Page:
Silver prices have been in freefall recently, plunging to eight-month lows this week as bears continued to control the precious metals market ahead of the holidays.
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Looking forward, February silver futures declined 0.8% to settle at $15.86 a troy ounce, the lowest since April. The metal is down around 2% for the week, as market fundamentals reduced the appetite for silver and other traditional safe-haven investments. Silver is currently trading near oversold levels on the Relative Strength Index (RSI). The MACD, a closely watched barometer of momentum, also shows strong downward pressure.
Meanwhile, March gold futures have also declined for three consecutive days. Bullion was last seen trading at $1,131.70 a troy ounce, not far from its recent 11-month low. Activity has been quiet this week, with trading volumes levelling off as investors began disengaging from the market ahead of the holidays. Equities, currencies, precious metals and even government bonds have traded within a narrow range all week.
Silver prices have been getting crushed since the November 8 US presidential election, where Donald Trump emerged as the surprise winner. Traders have been nothing short of euphoric in the aftermath of Trump’s victory, with equities setting multiple record highs and the US dollar surging on expectations of faster inflation.
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This has spelled bad news for precious metals. Silver futures are down nearly 14% since the election, with losses intensifying following the Federal Reserve’s decision to raise interest rates on December 14 for only the second time in a decade.
The Fed’s decision, while not unexpected, came with a stronger dose of hawkishness than the market was anticipating. The US central bank now may raise interest rates three times next year, followed by an additional three hikes in 2018. That may bring the target for the federal funds rate back above the 3% long-term average.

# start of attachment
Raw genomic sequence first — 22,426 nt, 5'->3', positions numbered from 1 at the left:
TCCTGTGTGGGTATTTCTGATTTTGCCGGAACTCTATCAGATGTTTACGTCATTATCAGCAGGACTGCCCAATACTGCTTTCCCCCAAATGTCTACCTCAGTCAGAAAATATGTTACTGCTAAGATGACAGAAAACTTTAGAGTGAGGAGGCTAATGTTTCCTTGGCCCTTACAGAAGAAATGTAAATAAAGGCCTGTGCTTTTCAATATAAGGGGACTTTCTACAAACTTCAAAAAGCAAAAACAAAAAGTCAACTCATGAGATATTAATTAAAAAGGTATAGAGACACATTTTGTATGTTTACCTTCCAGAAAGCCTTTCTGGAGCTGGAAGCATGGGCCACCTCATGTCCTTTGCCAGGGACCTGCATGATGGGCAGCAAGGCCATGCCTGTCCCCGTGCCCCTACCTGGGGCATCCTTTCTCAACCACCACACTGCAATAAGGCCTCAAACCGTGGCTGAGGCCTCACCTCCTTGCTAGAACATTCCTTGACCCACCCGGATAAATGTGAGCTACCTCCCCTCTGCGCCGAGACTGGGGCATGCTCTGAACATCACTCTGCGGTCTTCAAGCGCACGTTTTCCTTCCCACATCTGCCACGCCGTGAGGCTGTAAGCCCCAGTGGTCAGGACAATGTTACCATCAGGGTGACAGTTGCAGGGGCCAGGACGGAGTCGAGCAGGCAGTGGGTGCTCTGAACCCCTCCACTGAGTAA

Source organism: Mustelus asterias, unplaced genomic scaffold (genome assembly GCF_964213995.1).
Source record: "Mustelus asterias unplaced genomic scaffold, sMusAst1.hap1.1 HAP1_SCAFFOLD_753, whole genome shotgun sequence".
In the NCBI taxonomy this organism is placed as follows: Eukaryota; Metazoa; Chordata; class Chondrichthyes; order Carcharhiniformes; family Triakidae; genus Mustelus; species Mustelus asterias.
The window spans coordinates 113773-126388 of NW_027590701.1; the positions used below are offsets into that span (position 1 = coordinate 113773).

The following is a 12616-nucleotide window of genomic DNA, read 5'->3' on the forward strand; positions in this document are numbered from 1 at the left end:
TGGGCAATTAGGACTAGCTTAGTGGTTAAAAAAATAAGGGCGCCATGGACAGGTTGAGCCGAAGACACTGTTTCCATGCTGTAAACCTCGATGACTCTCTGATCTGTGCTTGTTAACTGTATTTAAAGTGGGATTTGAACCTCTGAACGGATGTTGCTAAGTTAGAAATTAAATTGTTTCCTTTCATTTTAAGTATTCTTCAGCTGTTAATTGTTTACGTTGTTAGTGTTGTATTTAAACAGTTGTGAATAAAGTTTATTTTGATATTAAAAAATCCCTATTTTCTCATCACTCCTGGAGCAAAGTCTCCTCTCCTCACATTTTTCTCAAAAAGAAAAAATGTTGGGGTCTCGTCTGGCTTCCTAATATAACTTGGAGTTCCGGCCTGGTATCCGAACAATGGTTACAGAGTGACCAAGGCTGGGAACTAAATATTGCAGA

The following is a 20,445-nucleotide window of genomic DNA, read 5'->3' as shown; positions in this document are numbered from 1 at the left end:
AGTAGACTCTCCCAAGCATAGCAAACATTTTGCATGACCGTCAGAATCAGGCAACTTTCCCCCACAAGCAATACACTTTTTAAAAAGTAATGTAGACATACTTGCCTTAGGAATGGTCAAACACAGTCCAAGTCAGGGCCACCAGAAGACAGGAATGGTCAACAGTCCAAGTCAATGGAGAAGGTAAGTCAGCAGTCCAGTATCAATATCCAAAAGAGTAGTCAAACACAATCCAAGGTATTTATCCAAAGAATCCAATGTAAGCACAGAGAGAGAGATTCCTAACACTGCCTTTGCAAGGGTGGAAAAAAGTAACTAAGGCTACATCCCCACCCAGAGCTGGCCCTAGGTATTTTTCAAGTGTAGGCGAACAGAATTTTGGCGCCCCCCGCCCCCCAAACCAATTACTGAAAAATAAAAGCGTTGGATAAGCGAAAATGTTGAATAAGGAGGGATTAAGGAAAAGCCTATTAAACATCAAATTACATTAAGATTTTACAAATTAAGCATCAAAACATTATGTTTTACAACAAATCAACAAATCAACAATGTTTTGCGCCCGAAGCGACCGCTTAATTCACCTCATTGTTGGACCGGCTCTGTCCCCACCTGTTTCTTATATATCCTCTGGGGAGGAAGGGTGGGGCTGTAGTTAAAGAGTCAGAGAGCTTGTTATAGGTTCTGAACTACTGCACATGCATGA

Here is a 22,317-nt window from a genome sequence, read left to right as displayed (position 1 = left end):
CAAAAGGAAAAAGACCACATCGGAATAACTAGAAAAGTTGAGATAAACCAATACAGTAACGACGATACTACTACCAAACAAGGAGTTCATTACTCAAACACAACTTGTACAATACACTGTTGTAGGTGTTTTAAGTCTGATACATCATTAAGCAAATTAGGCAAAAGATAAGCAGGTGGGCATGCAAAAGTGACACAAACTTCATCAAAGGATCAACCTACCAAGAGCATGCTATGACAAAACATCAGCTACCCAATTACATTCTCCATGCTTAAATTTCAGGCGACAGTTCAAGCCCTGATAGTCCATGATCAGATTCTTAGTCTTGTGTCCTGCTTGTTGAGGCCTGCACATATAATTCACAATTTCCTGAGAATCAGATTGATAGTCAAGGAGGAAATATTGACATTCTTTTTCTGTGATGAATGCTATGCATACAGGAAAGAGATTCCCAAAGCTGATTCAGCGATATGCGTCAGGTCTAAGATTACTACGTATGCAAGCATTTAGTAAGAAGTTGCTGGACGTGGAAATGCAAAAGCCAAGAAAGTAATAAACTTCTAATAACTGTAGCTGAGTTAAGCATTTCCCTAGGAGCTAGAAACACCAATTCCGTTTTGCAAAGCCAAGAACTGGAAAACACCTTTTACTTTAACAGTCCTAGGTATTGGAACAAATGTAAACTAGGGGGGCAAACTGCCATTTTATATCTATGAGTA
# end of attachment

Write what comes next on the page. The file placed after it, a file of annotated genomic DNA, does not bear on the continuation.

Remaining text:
Headwinds Show Warning Signs for Precious Metals
An environment of rising interest rates doesn’t bode well for silver and other precious metals, which are priced in the US dollar and do not pay interest to investors. Investors have been reminded repeatedly over the past week that gold and silver may diverge even further from the US dollar as the Fed tightens monetary policy.
The ICE US dollar index has been flying high for the past six weeks, having only recently touched a fresh 14-year peak. The dollar index set its most recent high on Tuesday, when it closed at 103.29. The dollar index fell below 93 in May amid signs of a slowing economic recovery. The picture has changed dramatically over the past several months.
The central bank’s view that the economy was gaining momentum was vindicated on Thursday after the Commerce Department revised its estimate of third quarter GDP to reflect annualized growth of 3.5%. That’s up markedly from the prior estimate of 3.2% and well ahead of preliminary data showing a 2.9% increase. It was also the biggest increase in two years.